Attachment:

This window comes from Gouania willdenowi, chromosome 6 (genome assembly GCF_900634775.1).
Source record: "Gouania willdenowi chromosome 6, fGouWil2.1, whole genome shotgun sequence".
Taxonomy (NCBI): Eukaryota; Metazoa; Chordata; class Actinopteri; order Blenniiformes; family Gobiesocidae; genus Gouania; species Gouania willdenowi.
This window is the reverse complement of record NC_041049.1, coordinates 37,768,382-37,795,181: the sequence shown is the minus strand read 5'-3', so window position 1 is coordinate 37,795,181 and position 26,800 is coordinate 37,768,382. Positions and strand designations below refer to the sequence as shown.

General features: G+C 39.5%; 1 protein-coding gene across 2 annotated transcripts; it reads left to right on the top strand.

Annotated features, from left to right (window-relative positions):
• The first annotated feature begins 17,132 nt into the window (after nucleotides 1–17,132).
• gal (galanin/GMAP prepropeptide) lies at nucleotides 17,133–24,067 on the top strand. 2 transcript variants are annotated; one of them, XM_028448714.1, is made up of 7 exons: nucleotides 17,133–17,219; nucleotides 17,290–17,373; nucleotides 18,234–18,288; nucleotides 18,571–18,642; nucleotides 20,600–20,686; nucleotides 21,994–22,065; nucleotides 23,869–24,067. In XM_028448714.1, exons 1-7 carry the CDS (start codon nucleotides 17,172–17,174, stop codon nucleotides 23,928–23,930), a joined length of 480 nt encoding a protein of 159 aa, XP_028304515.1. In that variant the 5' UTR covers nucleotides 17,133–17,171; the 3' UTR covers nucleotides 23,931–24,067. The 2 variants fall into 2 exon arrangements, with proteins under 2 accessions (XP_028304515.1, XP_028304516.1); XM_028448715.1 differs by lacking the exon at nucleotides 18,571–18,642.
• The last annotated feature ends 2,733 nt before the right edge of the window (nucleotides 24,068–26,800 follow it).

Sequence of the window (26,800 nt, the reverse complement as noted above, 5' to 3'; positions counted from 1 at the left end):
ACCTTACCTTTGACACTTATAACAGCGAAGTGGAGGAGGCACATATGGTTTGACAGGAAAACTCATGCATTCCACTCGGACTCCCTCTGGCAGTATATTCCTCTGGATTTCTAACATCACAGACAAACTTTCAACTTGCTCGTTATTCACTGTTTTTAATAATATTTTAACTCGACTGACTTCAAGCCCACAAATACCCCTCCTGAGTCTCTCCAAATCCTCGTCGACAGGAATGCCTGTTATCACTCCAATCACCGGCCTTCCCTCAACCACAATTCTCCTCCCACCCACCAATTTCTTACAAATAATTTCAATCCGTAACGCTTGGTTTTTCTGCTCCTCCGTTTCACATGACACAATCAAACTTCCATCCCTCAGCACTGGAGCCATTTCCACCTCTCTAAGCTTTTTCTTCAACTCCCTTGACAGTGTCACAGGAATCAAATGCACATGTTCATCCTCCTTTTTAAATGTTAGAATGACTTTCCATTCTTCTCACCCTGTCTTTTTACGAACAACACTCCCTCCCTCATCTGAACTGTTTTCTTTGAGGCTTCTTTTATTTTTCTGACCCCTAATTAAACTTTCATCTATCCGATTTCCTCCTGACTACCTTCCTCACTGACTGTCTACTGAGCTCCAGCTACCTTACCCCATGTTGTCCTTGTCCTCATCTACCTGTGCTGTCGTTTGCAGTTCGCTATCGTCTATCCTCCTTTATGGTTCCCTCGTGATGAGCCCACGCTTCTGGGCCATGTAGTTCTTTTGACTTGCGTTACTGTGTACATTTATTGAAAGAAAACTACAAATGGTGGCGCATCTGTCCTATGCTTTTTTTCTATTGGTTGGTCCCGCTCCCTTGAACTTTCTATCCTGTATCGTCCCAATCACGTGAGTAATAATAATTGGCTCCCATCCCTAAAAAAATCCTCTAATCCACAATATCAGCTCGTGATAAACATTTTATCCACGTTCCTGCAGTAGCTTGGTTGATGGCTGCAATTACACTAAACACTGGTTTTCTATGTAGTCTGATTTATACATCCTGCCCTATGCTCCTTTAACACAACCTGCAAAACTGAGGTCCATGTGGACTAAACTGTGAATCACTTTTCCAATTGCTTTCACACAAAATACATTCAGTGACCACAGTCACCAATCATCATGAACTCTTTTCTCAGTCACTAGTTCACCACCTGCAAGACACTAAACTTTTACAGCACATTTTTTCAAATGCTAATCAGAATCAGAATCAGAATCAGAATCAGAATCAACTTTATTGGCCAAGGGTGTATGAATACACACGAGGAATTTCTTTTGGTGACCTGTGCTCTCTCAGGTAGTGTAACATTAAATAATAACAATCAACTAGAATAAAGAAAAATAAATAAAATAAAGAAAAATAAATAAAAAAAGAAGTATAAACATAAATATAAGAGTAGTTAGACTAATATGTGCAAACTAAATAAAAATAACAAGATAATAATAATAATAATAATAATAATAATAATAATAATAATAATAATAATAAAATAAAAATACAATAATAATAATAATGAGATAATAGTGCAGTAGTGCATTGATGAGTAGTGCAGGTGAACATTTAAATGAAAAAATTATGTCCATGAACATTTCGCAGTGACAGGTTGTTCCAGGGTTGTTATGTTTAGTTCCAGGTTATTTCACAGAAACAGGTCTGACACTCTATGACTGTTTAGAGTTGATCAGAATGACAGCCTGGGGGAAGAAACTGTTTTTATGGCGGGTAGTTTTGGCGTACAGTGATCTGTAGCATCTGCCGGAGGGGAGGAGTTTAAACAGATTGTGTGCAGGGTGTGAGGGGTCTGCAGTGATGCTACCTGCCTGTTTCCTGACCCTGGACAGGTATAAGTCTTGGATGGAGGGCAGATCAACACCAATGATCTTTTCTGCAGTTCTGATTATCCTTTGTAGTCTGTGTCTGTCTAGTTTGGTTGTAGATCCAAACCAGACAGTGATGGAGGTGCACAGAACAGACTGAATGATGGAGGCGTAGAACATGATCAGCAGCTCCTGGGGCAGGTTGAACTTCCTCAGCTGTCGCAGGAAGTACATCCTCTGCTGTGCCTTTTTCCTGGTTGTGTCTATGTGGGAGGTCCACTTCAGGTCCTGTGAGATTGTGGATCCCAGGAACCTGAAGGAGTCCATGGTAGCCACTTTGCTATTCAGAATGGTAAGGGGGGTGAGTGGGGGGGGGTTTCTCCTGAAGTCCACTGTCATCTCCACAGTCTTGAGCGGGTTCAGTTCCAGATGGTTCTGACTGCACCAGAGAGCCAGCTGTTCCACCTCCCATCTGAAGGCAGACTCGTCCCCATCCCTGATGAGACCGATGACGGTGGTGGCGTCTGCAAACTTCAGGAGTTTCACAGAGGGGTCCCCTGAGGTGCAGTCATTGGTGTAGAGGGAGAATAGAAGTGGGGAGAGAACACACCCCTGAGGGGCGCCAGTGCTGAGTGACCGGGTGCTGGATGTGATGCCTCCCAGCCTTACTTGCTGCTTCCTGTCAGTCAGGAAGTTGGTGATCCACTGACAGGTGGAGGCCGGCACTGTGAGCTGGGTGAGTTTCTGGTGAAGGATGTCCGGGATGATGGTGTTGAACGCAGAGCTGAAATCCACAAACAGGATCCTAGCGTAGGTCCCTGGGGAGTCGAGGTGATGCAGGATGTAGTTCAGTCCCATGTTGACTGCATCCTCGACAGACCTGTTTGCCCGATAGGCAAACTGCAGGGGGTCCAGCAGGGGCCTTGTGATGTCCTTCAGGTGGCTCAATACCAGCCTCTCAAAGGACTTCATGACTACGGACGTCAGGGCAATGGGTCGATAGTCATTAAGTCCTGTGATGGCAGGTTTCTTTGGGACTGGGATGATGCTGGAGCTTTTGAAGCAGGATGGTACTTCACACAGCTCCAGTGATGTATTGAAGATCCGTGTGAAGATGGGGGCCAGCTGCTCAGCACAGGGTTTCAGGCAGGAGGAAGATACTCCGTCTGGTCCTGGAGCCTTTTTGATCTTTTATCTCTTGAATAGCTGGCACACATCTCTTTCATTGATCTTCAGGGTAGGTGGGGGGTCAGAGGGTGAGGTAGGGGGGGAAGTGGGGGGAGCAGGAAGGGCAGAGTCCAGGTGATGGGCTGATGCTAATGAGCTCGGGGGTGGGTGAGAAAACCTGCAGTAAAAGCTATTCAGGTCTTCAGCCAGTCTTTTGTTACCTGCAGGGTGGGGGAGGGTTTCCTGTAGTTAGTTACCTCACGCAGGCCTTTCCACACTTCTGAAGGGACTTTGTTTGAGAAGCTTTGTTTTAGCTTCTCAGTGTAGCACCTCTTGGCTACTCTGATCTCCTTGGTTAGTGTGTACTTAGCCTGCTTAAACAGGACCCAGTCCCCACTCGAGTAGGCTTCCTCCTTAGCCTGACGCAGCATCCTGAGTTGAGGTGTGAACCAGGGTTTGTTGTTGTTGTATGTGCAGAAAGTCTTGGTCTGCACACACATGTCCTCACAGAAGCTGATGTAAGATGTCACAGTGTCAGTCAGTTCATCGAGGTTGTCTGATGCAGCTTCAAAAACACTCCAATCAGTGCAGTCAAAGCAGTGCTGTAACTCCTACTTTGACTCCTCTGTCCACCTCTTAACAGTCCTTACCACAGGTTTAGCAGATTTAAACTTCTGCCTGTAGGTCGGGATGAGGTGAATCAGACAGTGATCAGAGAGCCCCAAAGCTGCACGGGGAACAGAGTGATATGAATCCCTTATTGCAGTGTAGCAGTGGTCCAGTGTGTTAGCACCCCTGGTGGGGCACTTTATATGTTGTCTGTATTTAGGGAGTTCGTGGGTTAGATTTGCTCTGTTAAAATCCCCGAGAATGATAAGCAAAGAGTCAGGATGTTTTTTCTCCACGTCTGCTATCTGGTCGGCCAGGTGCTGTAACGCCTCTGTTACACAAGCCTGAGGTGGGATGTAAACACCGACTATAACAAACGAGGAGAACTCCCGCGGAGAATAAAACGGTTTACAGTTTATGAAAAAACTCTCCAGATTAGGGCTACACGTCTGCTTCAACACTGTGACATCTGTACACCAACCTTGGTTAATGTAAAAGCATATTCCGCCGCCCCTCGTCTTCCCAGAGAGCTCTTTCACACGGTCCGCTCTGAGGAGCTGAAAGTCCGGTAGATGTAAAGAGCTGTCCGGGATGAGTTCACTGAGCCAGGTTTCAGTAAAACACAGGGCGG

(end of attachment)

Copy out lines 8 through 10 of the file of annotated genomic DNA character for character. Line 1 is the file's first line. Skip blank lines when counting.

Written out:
• gal (galanin/GMAP prepropeptide) lies at nucleotides 17,133–24,067 on the top strand. 2 transcript variants are annotated; one of them, XM_028448714.1, is made up of 7 exons: nucleotides 17,133–17,219; nucleotides 17,290–17,373; nucleotides 18,234–18,288; nucleotides 18,571–18,642; nucleotides 20,600–20,686; nucleotides 21,994–22,065; nucleotides 23,869–24,067. In XM_028448714.1, exons 1-7 carry the CDS (start codon nucleotides 17,172–17,174, stop codon nucleotides 23,928–23,930), a joined length of 480 nt encoding a protein of 159 aa, XP_028304515.1. In that variant the 5' UTR covers nucleotides 17,133–17,171; the 3' UTR covers nucleotides 23,931–24,067. The 2 variants fall into 2 exon arrangements, with proteins under 2 accessions (XP_028304515.1, XP_028304516.1); XM_028448715.1 differs by lacking the exon at nucleotides 18,571–18,642.
• The last annotated feature ends 2,733 nt before the right edge of the window (nucleotides 24,068–26,800 follow it).

Sequence of the window (26,800 nt, the reverse complement as noted above, 5' to 3'; positions counted from 1 at the left end):